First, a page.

For thousands of years, the intense red of the grain of cinnabar stone (mineral) captivated people who found many uses for it, such as the creation of artistic works or medicinal substances. It is a rare stone, used in alchemy, which gave it various properties, and therefore different uses. Cinnabar stone has long been used as a pigment for the creation of ceramic decorations, and in the use of numerous artistic paintings. In religious ceremonies, it was often used as a ritual element, a kind of elixir of immortality. Palaeolithic hunter-gatherers used this type of grain for the first time in Western Europe on the painted walls of various caves: Chauvet (c. 35,000 BP), Cosquer (c. 23,000 BP), Lascaux (c. 18,500 BP) or Altamira (c. 14,500 BP). Ochre and charcoal mineral grains seem to have been used in this context. Hematite (Fe2O3) is at the origin of its colour.
In Neolithic times, volcanic activity had an influence on its deposits. The powder of cinnabar stone is precious, due to its rarity, and often difficult to find locally. The Levant region is known to have discovered the first uses of this brightly coloured grain, which is a component of this mineral. This is the case for the overmodeled skull of Kfar-Hahoresh (8200-7000 BC), which is now in Israel. The latter was covered with a plaster composed of this material, although the nearest deposits were in the volcanic area of Anatolia. The largest Neolithic site is ÇatalHöyük (7500-4300 BC), located on the Konya Plain in Anatolia, where traces of this material could be seen on the skeletons and skulls of numerous remains, and also as part of (painted) mural artworks. The red grain in these works was frequently obtained by adding ochre. This emphasised the intensity and brightness of this hue.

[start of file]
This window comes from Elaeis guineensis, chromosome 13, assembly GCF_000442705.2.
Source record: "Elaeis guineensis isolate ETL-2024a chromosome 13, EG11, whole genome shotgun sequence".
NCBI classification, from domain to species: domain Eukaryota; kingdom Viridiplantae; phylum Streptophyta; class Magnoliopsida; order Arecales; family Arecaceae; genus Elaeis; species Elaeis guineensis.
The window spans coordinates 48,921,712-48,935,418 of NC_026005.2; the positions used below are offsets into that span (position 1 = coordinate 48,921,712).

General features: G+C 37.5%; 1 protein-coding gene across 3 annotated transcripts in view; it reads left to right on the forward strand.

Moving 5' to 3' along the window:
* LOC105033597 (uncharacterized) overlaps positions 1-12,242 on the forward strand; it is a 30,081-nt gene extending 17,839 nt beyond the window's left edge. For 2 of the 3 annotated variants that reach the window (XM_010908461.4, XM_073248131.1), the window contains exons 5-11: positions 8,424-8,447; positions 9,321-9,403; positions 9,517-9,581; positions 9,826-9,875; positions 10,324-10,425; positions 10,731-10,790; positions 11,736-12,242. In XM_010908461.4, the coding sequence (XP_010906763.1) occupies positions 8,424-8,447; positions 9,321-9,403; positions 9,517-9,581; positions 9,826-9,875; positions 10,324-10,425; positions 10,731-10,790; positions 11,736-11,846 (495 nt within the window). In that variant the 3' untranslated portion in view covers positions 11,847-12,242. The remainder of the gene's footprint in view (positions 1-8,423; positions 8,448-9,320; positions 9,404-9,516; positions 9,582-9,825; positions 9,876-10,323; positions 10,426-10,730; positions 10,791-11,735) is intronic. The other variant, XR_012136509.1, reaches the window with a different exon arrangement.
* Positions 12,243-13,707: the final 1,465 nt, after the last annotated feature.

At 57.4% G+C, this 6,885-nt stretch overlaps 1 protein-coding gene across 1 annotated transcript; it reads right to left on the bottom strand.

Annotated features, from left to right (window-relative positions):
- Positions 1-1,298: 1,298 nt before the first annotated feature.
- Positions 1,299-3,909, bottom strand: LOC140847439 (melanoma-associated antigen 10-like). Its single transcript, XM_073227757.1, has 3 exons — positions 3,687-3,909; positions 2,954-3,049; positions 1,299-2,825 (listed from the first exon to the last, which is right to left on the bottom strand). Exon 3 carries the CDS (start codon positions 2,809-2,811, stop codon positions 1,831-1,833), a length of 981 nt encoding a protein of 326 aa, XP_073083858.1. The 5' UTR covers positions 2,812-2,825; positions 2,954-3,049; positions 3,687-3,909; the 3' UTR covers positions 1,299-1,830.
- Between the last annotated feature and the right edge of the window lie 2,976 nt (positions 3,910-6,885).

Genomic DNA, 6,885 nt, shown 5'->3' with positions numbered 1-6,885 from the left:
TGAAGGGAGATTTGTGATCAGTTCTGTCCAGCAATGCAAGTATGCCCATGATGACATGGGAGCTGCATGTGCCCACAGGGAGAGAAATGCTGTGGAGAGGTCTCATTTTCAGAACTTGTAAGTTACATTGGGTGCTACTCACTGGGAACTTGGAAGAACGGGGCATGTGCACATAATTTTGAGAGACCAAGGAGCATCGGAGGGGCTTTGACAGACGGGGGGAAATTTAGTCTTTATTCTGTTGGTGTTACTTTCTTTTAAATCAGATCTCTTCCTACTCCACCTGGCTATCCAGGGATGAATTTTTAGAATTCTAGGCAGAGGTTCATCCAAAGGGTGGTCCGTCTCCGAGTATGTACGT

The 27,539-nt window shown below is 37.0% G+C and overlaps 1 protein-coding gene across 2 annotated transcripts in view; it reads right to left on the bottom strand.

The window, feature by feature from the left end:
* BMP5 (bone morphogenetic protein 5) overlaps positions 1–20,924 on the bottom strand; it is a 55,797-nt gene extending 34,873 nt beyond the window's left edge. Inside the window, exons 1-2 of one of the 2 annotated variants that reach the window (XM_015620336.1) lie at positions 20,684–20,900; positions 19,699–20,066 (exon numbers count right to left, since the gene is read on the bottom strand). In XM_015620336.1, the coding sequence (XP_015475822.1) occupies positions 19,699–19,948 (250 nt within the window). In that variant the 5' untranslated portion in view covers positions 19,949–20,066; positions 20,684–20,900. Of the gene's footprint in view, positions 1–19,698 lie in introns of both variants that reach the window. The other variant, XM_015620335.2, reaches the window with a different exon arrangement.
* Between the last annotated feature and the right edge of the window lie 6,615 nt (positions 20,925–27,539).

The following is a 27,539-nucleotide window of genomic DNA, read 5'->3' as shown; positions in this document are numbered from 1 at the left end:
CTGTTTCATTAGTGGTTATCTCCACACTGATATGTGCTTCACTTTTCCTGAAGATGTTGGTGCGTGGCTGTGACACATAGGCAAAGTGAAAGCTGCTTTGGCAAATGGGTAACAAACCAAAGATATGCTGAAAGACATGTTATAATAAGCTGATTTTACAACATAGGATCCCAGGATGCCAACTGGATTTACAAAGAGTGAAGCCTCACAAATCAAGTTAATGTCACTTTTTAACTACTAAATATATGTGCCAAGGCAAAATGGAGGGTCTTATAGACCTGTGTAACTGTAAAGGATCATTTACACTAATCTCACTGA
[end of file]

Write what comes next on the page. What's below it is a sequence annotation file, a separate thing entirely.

In Europe, its use has been recorded in various Neolithic and Chalcolithic archaeological sites, notably in Spain and Serbia, two regions known for their mines. It should be noted that a flint blade, coated with a film of this material, dating from between 5300 and 5200 B.C., was found in a mineshaft at Casa Montero, south-east of Madrid, at a flint mining site. At the La Pijotila site west of Merida, this type of grain was identified in a tomb at Tholos. Significant concentrations of this mineral have also been discovered in the region of Almadén (Ciudad Real). In Neolithic times, this material was discovered in the culture sites of Vinca, in the Balkans. Cinnabar stone, found on pottery fragments, is believed to have come from the Šuplja Stena mine on Mount Avala. At Plocnik, which is further south, a micro-XRF study of the powder found in a container and on the decoration of a figurine has shown that this material was used around 5000 BC, which is the oldest use of the Vinca culture.
In China, the oldest use of this material was found in the Middle Yangshao culture (between 4000 and 3500 BC), located in the Yellow River region. While excavating a large semi-subterranean settlement with a 204 m2 roof, a soil covered with clay and shell powder was discovered. The floor and the walls were coated with it. This structure was probably intended for ritual ceremonies. During the Middle Neolithic period, it was regularly used as grain for painting pottery. The beginning of the Bronze Age is defined by the rise of the state and an urban civilization in Mesopotamia (from 3000 BC), and then in Egypt. We can note the appearance of the first writings, in cuneiform for the Sumerian and in hieroglyphs for the ancient Egyptian. These writings arrive simultaneously around 3,300 BC. Written documents were used to establish the cultural background of any artistic creation. Ochres of this hue (anhydrous iron oxides) are well known in ancient Egypt, especially at Tell el-Amarna. During the first millennium BC, the Egyptians seek this material in Spain.